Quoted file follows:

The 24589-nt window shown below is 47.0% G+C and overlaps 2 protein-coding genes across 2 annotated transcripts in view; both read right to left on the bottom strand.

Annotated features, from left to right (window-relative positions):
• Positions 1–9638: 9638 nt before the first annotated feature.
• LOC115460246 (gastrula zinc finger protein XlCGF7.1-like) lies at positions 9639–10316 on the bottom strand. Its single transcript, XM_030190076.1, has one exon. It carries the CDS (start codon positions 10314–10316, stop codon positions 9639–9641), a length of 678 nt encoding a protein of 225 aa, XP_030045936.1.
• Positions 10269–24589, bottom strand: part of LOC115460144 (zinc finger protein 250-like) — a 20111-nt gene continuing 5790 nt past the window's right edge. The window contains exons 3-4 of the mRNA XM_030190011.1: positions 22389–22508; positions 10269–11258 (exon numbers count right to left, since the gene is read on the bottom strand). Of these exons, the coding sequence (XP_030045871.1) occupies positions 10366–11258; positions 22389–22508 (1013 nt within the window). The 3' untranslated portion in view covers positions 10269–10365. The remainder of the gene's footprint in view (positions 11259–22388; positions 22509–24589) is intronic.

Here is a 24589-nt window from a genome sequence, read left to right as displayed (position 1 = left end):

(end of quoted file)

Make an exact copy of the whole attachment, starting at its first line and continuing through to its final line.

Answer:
The 24589-nt window shown below is 47.0% G+C and overlaps 2 protein-coding genes across 2 annotated transcripts in view; both read right to left on the bottom strand.

Annotated features, from left to right (window-relative positions):
• Positions 1–9638: 9638 nt before the first annotated feature.
• LOC115460246 (gastrula zinc finger protein XlCGF7.1-like) lies at positions 9639–10316 on the bottom strand. Its single transcript, XM_030190076.1, has one exon. It carries the CDS (start codon positions 10314–10316, stop codon positions 9639–9641), a length of 678 nt encoding a protein of 225 aa, XP_030045936.1.
• Positions 10269–24589, bottom strand: part of LOC115460144 (zinc finger protein 250-like) — a 20111-nt gene continuing 5790 nt past the window's right edge. The window contains exons 3-4 of the mRNA XM_030190011.1: positions 22389–22508; positions 10269–11258 (exon numbers count right to left, since the gene is read on the bottom strand). Of these exons, the coding sequence (XP_030045871.1) occupies positions 10366–11258; positions 22389–22508 (1013 nt within the window). The 3' untranslated portion in view covers positions 10269–10365. The remainder of the gene's footprint in view (positions 11259–22388; positions 22509–24589) is intronic.

Here is a 24589-nt window from a genome sequence, read left to right as displayed (position 1 = left end):